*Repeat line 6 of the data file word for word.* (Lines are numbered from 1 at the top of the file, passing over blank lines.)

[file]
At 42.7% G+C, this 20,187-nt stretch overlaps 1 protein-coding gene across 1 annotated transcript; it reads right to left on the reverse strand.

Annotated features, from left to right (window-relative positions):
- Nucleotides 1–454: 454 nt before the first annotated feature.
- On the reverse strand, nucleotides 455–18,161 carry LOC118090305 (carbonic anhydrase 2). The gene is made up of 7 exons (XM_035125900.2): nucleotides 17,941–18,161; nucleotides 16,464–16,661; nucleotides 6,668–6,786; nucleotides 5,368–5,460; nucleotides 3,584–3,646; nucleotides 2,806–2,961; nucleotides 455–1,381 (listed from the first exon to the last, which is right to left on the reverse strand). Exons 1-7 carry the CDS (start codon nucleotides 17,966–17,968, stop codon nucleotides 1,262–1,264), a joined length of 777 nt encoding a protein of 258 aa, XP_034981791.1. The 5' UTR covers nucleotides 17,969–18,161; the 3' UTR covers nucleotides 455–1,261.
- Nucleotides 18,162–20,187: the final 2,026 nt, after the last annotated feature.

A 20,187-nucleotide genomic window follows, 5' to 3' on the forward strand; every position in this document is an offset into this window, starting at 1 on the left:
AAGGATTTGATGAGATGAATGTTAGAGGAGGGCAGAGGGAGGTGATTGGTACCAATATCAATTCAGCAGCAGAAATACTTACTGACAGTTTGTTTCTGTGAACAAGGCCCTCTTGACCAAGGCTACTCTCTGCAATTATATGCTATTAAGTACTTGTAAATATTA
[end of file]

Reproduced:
A 20,187-nucleotide genomic window follows, 5' to 3' on the forward strand; every position in this document is an offset into this window, starting at 1 on the left: